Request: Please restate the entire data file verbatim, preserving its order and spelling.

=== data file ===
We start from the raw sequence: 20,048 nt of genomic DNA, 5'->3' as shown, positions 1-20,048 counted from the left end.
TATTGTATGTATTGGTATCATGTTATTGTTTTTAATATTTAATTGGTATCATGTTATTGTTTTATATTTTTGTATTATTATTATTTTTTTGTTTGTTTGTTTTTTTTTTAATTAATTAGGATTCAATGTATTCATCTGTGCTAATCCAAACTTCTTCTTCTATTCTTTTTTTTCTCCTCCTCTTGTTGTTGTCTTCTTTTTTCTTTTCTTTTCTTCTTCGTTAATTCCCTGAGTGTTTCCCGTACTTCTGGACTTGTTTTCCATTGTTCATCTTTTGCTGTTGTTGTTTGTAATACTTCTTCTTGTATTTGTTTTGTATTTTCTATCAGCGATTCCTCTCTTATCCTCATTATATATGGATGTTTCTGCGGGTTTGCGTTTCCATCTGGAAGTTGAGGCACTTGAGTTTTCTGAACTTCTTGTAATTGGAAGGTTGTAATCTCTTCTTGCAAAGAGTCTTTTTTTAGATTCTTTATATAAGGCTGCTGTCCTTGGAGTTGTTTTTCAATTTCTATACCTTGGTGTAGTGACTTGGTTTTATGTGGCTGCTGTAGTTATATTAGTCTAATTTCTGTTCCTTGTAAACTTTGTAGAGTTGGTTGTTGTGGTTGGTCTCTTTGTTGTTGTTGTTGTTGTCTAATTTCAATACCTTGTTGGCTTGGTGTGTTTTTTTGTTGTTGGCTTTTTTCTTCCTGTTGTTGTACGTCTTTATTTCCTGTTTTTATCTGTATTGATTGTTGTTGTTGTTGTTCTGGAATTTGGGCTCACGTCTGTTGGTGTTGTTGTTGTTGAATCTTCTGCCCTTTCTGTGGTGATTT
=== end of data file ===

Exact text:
We start from the raw sequence: 20,048 nt of genomic DNA, 5'->3' as shown, positions 1-20,048 counted from the left end.
TATTGTATGTATTGGTATCATGTTATTGTTTTTAATATTTAATTGGTATCATGTTATTGTTTTATATTTTTGTATTATTATTATTTTTTTGTTTGTTTGTTTTTTTTTTAATTAATTAGGATTCAATGTATTCATCTGTGCTAATCCAAACTTCTTCTTCTATTCTTTTTTTTCTCCTCCTCTTGTTGTTGTCTTCTTTTTTCTTTTCTTTTCTTCTTCGTTAATTCCCTGAGTGTTTCCCGTACTTCTGGACTTGTTTTCCATTGTTCATCTTTTGCTGTTGTTGTTTGTAATACTTCTTCTTGTATTTGTTTTGTATTTTCTATCAGCGATTCCTCTCTTATCCTCATTATATATGGATGTTTCTGCGGGTTTGCGTTTCCATCTGGAAGTTGAGGCACTTGAGTTTTCTGAACTTCTTGTAATTGGAAGGTTGTAATCTCTTCTTGCAAAGAGTCTTTTTTTAGATTCTTTATATAAGGCTGCTGTCCTTGGAGTTGTTTTTCAATTTCTATACCTTGGTGTAGTGACTTGGTTTTATGTGGCTGCTGTAGTTATATTAGTCTAATTTCTGTTCCTTGTAAACTTTGTAGAGTTGGTTGTTGTGGTTGGTCTCTTTGTTGTTGTTGTTGTTGTCTAATTTCAATACCTTGTTGGCTTGGTGTGTTTTTTTGTTGTTGGCTTTTTTCTTCCTGTTGTTGTACGTCTTTATTTCCTGTTTTTATCTGTATTGATTGTTGTTGTTGTTGTTCTGGAATTTGGGCTCACGTCTGTTGGTGTTGTTGTTGTTGAATCTTCTGCCCTTTCTGTGGTGATTT